The ITER device will have to cope with extreme temperature fluctuations. Cold helium will circulate inside the magnets to bring their temperature down to -269 ˚C to ensure maximum superconductivity. The magnets, thermal shields and cryopumps will have to be cooled down and maintained with the help of one of the most advanced cryogenic systems to date, a massive refrigerator that will generate the freezing cold temperatures required. Eight cryopumps will ensure the correct vacuum conditions inside the vacuum vessel and the cryostat, and will be connected to the refrigeration system through cold valve boxes (CVBs).
A total of eight CVBs – one for each cryopump – will distribute helium through the different parts of the cryopumps. F4E, in collaboration with Research Instruments (RI) (DE) and subcontractors Cryoworld (NL) and Velan (FR), has completed manufacturing, factory acceptance tests and delivery to the ITER Organization. The CVBs are expected to be installed and commissioned once the installation of the cryolines – currently underway – is completed.
The CVBs are 4-tonne pieces of equipment measuring more than 3 m in height and around 2 m in diameter. They will deal with cryogenic fluids in a wide range of temperatures: from super-cold -269 °C up to hot 210 °C. Also, components will have to withstand a hostile environment with high magnetic fields and radiation. Integrating all the valves, pipes and accessories together in a rather limited space has been another important technical challenge.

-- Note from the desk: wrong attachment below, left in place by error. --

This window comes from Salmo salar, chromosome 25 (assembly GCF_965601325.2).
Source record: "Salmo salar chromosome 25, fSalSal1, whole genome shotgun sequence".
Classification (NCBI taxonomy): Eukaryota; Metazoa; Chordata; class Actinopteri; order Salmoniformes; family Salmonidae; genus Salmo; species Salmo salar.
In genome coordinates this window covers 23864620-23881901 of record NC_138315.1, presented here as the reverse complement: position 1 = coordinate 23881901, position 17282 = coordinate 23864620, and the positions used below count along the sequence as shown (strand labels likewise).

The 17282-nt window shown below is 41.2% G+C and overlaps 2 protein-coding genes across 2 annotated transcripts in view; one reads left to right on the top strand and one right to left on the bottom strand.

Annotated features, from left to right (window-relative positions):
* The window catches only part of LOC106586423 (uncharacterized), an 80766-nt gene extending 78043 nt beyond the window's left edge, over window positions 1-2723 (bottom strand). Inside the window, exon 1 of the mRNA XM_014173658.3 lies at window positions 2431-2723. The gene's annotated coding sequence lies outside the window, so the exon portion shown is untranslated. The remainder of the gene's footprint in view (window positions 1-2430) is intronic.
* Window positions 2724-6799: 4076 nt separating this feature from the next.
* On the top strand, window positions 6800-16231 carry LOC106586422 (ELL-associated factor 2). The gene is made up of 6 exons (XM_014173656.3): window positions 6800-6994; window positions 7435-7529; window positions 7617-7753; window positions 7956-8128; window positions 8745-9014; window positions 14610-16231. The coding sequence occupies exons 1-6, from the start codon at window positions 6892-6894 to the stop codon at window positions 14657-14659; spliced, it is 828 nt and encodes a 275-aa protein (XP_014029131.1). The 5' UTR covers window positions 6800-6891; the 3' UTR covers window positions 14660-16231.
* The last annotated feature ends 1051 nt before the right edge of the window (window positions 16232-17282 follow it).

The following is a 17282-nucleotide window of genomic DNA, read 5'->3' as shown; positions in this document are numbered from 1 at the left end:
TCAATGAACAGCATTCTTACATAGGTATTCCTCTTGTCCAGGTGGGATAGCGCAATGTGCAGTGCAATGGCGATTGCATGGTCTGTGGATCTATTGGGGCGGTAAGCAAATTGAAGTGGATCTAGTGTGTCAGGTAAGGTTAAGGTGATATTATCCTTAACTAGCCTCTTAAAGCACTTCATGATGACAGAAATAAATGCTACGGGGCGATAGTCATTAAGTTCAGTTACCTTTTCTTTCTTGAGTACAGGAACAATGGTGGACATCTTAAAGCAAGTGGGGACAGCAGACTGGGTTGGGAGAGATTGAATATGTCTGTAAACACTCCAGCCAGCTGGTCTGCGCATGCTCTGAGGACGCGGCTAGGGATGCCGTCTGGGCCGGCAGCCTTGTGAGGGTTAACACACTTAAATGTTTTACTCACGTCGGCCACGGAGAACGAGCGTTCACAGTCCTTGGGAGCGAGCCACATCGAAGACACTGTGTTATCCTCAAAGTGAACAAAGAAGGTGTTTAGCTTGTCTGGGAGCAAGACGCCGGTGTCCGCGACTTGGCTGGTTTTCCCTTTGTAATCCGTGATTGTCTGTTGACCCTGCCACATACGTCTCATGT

Michael Pekeler, managing director of RI, highlights the technical demands and the benefits of this collaboration for their company: “The design and manufacturing challenge of the cold valve boxes was linked to their compactness due to space limitations and the high radiation they will be receiving during operation. The work we performed for F4E, as part of Europe’s contribution to ITER, was an important milestone for us to further develop our company for the future with even more technologically challenging projects.”
The contract to prepare the final design and manufacturing of these systems was awarded in 2018. The final design review meeting was held in October 2020, during a very restrictive time for meetings imposed by the COVID-19 pandemic.
Josep Benet, F4E Project Manager for Cryodistribution and the Neutral Beam Cryopump, considers the delivery of all CVBs to ITER as another success story for Europe. : “Despite the pandemic, which made on-site visits to the manufacturing facilities very complicated, we were able to work well remotely. We completed the production and delivery on time for the installation of the equipment, by maintaining high quality standards followed thoroughly by quality officers and nuclear safety officers from F4E and ITER Organization.”